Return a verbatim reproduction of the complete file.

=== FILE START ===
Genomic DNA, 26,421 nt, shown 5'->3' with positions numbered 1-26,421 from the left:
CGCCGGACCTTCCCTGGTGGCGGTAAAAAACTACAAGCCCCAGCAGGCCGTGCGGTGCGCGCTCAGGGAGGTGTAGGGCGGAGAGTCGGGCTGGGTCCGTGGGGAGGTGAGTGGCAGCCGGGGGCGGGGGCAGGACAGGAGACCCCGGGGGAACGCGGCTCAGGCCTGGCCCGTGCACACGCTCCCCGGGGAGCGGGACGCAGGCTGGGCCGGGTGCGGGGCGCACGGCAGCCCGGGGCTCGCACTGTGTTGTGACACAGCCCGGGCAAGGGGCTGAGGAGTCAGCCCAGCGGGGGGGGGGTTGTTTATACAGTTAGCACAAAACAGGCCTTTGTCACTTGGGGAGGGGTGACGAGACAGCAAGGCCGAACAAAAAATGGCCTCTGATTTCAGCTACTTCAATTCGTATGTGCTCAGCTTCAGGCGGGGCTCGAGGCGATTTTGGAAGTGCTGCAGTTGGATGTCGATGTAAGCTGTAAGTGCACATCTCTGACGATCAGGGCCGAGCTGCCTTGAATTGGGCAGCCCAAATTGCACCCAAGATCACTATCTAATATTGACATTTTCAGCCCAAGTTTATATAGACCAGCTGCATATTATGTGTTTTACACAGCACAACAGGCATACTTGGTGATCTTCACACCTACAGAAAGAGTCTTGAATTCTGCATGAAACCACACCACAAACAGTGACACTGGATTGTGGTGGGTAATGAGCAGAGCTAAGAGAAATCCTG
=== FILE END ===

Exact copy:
Genomic DNA, 26,421 nt, shown 5'->3' with positions numbered 1-26,421 from the left:
CGCCGGACCTTCCCTGGTGGCGGTAAAAAACTACAAGCCCCAGCAGGCCGTGCGGTGCGCGCTCAGGGAGGTGTAGGGCGGAGAGTCGGGCTGGGTCCGTGGGGAGGTGAGTGGCAGCCGGGGGCGGGGGCAGGACAGGAGACCCCGGGGGAACGCGGCTCAGGCCTGGCCCGTGCACACGCTCCCCGGGGAGCGGGACGCAGGCTGGGCCGGGTGCGGGGCGCACGGCAGCCCGGGGCTCGCACTGTGTTGTGACACAGCCCGGGCAAGGGGCTGAGGAGTCAGCCCAGCGGGGGGGGGGTTGTTTATACAGTTAGCACAAAACAGGCCTTTGTCACTTGGGGAGGGGTGACGAGACAGCAAGGCCGAACAAAAAATGGCCTCTGATTTCAGCTACTTCAATTCGTATGTGCTCAGCTTCAGGCGGGGCTCGAGGCGATTTTGGAAGTGCTGCAGTTGGATGTCGATGTAAGCTGTAAGTGCACATCTCTGACGATCAGGGCCGAGCTGCCTTGAATTGGGCAGCCCAAATTGCACCCAAGATCACTATCTAATATTGACATTTTCAGCCCAAGTTTATATAGACCAGCTGCATATTATGTGTTTTACACAGCACAACAGGCATACTTGGTGATCTTCACACCTACAGAAAGAGTCTTGAATTCTGCATGAAACCACACCACAAACAGTGACACTGGATTGTGGTGGGTAATGAGCAGAGCTAAGAGAAATCCTG